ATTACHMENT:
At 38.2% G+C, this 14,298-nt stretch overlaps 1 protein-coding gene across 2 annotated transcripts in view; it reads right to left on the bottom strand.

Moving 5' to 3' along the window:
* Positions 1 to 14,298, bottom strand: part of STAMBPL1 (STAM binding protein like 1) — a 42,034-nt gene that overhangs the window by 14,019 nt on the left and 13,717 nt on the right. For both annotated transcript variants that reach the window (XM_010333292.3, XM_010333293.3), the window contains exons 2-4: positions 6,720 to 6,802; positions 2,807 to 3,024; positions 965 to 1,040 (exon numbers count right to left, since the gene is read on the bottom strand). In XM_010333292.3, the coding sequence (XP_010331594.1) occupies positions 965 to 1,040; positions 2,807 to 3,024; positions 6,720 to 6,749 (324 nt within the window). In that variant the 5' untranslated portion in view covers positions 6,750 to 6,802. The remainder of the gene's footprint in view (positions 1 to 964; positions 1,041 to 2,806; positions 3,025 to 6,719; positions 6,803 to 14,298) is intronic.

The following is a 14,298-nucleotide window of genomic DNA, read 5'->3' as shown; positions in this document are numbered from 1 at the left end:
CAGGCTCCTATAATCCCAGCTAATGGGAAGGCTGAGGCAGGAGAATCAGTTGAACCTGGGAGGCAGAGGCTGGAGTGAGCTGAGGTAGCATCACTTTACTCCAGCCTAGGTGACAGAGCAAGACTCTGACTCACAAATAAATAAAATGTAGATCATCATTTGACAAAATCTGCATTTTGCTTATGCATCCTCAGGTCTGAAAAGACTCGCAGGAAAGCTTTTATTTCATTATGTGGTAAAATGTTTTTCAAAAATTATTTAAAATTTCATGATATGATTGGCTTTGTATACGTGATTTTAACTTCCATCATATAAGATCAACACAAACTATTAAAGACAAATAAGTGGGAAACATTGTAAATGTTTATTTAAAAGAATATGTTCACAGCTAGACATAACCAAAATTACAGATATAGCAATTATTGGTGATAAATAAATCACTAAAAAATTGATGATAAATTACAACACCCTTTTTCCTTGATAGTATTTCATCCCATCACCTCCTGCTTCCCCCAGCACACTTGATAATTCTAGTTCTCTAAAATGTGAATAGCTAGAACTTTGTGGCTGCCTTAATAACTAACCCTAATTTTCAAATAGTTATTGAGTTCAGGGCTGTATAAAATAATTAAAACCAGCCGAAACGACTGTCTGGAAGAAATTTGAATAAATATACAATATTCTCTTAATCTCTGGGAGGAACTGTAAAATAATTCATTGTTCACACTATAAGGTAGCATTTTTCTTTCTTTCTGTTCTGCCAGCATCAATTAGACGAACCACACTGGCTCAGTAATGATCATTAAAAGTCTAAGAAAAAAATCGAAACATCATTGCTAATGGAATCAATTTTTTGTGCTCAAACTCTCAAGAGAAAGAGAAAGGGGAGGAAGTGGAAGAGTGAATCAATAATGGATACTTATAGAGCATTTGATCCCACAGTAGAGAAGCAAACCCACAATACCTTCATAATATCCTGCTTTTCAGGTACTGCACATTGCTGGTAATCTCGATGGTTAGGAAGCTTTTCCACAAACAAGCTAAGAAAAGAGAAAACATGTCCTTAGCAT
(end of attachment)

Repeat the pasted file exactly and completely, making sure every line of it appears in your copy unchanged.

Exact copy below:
At 38.2% G+C, this 14,298-nt stretch overlaps 1 protein-coding gene across 2 annotated transcripts in view; it reads right to left on the bottom strand.

Moving 5' to 3' along the window:
* Positions 1 to 14,298, bottom strand: part of STAMBPL1 (STAM binding protein like 1) — a 42,034-nt gene that overhangs the window by 14,019 nt on the left and 13,717 nt on the right. For both annotated transcript variants that reach the window (XM_010333292.3, XM_010333293.3), the window contains exons 2-4: positions 6,720 to 6,802; positions 2,807 to 3,024; positions 965 to 1,040 (exon numbers count right to left, since the gene is read on the bottom strand). In XM_010333292.3, the coding sequence (XP_010331594.1) occupies positions 965 to 1,040; positions 2,807 to 3,024; positions 6,720 to 6,749 (324 nt within the window). In that variant the 5' untranslated portion in view covers positions 6,750 to 6,802. The remainder of the gene's footprint in view (positions 1 to 964; positions 1,041 to 2,806; positions 3,025 to 6,719; positions 6,803 to 14,298) is intronic.

The following is a 14,298-nucleotide window of genomic DNA, read 5'->3' as shown; positions in this document are numbered from 1 at the left end:
CAGGCTCCTATAATCCCAGCTAATGGGAAGGCTGAGGCAGGAGAATCAGTTGAACCTGGGAGGCAGAGGCTGGAGTGAGCTGAGGTAGCATCACTTTACTCCAGCCTAGGTGACAGAGCAAGACTCTGACTCACAAATAAATAAAATGTAGATCATCATTTGACAAAATCTGCATTTTGCTTATGCATCCTCAGGTCTGAAAAGACTCGCAGGAAAGCTTTTATTTCATTATGTGGTAAAATGTTTTTCAAAAATTATTTAAAATTTCATGATATGATTGGCTTTGTATACGTGATTTTAACTTCCATCATATAAGATCAACACAAACTATTAAAGACAAATAAGTGGGAAACATTGTAAATGTTTATTTAAAAGAATATGTTCACAGCTAGACATAACCAAAATTACAGATATAGCAATTATTGGTGATAAATAAATCACTAAAAAATTGATGATAAATTACAACACCCTTTTTCCTTGATAGTATTTCATCCCATCACCTCCTGCTTCCCCCAGCACACTTGATAATTCTAGTTCTCTAAAATGTGAATAGCTAGAACTTTGTGGCTGCCTTAATAACTAACCCTAATTTTCAAATAGTTATTGAGTTCAGGGCTGTATAAAATAATTAAAACCAGCCGAAACGACTGTCTGGAAGAAATTTGAATAAATATACAATATTCTCTTAATCTCTGGGAGGAACTGTAAAATAATTCATTGTTCACACTATAAGGTAGCATTTTTCTTTCTTTCTGTTCTGCCAGCATCAATTAGACGAACCACACTGGCTCAGTAATGATCATTAAAAGTCTAAGAAAAAAATCGAAACATCATTGCTAATGGAATCAATTTTTTGTGCTCAAACTCTCAAGAGAAAGAGAAAGGGGAGGAAGTGGAAGAGTGAATCAATAATGGATACTTATAGAGCATTTGATCCCACAGTAGAGAAGCAAACCCACAATACCTTCATAATATCCTGCTTTTCAGGTACTGCACATTGCTGGTAATCTCGATGGTTAGGAAGCTTTTCCACAAACAAGCTAAGAAAAGAGAAAACATGTCCTTAGCAT